Supplementary memorandum submitted by
the Joint Council for General Qualifications
1. What evidence do the exam boards have to
support the statement "that the current range of specifications
meets the needs and aspirations of centres"?
All Awarding Bodies consult widely with centres
about their proposed specifications and take careful note of the
comments which are received in a variety of ways. For example,
there can be consultation by questionnaire, through meetings of
teachers and through Subject Committees comprising practising
teachers. Every effort is, therefore, made to meet centres' needs
although it has to be recognised that both the subject content
and the assessment pattern in specifications are constrained by
national criteria. For example, there are limits on coursework
By encouraging and where possible acting on
the feedback received, Awarding Bodies believe that they are,
for the most part, meeting the needs of centres. Recent feedback
suggests that the introduction of specifications in GCSE Applied
Science (Double Award) have been seen by many centres as fulfilling
However, Awarding Bodies are also aware that:
at all levels there is a need to
include more up-to-date ideas, particularly those which impact
on the everyday lives of students;
the practical applications of science
should be highlighted more strongly;
science is distinguished from other
areas of study by the inclusion of practical, hands-on experimental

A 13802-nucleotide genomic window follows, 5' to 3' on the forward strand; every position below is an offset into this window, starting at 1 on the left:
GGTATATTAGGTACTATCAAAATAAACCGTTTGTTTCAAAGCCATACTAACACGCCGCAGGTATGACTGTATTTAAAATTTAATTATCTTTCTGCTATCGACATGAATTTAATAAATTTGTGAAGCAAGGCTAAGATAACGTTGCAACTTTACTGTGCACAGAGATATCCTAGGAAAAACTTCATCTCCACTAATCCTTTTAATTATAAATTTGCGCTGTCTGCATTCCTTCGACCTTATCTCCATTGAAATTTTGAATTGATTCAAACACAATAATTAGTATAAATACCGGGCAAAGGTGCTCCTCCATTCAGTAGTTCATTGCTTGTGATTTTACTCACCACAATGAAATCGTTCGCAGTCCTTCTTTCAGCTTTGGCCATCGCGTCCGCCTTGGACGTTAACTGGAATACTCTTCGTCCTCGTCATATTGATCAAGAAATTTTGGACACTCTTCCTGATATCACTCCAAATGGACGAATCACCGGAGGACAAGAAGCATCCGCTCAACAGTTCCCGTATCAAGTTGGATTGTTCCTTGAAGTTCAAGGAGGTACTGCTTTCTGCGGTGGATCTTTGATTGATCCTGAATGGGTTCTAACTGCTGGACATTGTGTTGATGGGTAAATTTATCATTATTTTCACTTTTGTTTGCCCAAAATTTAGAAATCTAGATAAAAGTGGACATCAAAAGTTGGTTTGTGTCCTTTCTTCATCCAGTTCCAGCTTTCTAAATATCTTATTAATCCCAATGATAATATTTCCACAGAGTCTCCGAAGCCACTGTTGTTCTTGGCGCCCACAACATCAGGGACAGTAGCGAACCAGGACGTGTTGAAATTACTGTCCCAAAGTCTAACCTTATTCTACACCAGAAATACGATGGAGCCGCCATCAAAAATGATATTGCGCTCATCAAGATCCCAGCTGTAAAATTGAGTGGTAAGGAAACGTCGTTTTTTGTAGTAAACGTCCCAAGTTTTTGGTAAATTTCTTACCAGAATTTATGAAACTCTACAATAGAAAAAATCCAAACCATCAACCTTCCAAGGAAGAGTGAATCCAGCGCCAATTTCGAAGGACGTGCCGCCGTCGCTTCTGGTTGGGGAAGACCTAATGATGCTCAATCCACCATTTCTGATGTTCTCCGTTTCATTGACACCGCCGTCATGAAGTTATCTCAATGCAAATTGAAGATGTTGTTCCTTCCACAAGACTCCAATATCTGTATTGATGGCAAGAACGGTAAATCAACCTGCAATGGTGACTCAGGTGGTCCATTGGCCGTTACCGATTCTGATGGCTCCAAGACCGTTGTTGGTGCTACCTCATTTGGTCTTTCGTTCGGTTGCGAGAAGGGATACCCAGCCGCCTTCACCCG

work; those developing the curriculum sometimes forget that it
is often this work which inspires students to continue to study
for students towards the lower end
of the ability range, or who are experiencing demotivation, the
current Single Award GCSE course which many take does not provide
stimulation as it is very "academic" with little practical
2. In working "closely and co-operatively
with QCA" do the exam boards consider it their role to initiate
change or simply to implement it? Please give examples.
When developing qualifications and subject criteria,
QCA consults with a range of organisations and individuals with
expertise in the relevant fields. These would include, for example,
subject associations, higher education and representatives from
business and industry as well as Awarding Bodies. Thus, the Awarding
Bodies have an input at this stage. There are opportunities for
Awarding Bodies to have formal and informal contacts with QCA
to suggest any changes that they think are desirable but the subject
criteria are then determined by the Regulatory Authorities. It
will be seen that Awarding Bodies both initiate change, suggest
refinements to proposals and implement the changes instigated
by QCA. Scrutiny reports from QCA have indicated areas for improvement
which are then addressed by individual Awarding Bodies within
the timetable required by QCA. Each Awarding Body is continually
looking to develop new specifications and to support centres using
current specifications in new ways. For example, Awarding Bodies
are, individually and collectively, pursuing the following initiatives:
working with QCA and the University
of York Science Education Group to develop a new version of the